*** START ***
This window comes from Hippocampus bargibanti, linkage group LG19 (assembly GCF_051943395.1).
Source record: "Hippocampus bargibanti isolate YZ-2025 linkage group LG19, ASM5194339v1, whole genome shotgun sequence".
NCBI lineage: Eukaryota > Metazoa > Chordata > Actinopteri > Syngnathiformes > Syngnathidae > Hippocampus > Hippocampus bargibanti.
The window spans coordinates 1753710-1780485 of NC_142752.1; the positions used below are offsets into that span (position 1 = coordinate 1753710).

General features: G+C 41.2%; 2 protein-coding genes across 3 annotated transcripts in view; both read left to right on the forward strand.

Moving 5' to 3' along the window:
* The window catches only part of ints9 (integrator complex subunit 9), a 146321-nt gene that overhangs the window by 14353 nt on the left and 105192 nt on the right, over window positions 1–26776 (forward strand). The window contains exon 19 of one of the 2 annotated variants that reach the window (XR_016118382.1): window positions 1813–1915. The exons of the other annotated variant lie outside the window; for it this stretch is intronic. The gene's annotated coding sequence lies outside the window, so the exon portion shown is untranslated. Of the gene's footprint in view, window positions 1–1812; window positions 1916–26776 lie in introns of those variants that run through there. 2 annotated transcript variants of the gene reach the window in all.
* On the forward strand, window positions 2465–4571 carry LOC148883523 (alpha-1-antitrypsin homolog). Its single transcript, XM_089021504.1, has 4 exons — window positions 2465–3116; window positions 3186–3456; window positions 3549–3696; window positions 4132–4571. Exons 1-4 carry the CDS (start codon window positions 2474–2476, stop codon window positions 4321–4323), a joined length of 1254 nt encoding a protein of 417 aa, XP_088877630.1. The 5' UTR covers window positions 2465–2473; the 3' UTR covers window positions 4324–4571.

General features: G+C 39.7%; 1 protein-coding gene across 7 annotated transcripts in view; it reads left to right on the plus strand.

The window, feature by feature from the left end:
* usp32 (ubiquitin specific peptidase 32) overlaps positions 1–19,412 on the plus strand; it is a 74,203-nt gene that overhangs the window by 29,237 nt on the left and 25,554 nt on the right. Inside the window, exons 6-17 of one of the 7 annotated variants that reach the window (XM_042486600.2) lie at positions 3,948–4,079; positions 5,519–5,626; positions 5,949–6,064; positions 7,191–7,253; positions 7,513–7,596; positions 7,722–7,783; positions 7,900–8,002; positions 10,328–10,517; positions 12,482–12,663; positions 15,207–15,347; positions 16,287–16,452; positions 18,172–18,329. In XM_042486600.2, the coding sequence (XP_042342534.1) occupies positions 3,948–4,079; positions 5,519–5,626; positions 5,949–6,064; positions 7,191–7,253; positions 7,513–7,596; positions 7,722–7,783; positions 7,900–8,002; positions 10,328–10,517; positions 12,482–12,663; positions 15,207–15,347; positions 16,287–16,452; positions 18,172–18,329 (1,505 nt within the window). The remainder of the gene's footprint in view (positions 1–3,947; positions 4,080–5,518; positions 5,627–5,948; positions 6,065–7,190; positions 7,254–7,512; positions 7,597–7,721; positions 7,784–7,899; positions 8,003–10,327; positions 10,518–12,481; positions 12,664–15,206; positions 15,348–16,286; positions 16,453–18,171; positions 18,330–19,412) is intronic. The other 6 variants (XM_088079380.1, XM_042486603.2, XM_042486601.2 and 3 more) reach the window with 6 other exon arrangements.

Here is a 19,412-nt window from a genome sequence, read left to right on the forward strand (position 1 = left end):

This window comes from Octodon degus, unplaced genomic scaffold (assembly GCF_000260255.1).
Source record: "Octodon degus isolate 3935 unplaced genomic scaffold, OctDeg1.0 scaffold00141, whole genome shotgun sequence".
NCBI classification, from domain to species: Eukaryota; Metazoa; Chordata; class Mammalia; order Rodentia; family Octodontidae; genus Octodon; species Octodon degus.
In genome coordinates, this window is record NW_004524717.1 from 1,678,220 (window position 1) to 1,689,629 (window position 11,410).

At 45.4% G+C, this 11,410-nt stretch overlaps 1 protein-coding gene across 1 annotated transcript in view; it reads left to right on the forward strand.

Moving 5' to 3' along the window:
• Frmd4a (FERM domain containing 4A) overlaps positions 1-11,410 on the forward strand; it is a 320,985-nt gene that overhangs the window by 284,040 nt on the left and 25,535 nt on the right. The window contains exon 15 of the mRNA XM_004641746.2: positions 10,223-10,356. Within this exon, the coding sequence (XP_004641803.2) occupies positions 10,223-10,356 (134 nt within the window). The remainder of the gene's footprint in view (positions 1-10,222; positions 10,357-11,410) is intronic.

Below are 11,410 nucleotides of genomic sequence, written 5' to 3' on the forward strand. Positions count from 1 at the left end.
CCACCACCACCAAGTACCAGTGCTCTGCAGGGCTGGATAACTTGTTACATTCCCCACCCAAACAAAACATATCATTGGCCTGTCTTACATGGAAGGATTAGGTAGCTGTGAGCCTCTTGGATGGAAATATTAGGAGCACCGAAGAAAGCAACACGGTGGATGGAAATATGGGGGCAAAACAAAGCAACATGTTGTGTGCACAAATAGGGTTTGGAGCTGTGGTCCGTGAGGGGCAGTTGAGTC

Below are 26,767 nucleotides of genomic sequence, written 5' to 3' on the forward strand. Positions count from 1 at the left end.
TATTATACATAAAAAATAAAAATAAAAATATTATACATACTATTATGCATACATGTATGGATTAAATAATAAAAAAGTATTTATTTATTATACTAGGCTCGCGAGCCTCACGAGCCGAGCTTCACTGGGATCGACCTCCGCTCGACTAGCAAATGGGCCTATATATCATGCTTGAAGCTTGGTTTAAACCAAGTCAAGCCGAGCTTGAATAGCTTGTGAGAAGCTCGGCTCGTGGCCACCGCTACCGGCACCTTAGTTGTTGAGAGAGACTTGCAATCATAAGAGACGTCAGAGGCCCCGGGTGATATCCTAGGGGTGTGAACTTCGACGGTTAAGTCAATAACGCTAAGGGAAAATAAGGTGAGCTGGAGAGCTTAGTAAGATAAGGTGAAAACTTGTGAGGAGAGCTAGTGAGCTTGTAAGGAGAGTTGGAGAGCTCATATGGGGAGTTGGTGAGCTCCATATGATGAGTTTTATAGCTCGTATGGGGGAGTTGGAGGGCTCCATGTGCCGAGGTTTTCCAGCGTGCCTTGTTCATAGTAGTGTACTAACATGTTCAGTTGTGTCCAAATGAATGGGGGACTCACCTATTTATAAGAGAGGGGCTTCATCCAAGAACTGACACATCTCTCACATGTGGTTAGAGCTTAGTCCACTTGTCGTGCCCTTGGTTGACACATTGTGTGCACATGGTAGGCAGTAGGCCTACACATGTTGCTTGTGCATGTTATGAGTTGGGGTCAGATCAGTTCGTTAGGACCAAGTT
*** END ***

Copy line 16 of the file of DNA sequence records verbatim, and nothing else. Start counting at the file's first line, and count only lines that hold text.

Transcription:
In genome coordinates, this window is record NW_004524717.1 from 1,678,220 (window position 1) to 1,689,629 (window position 11,410).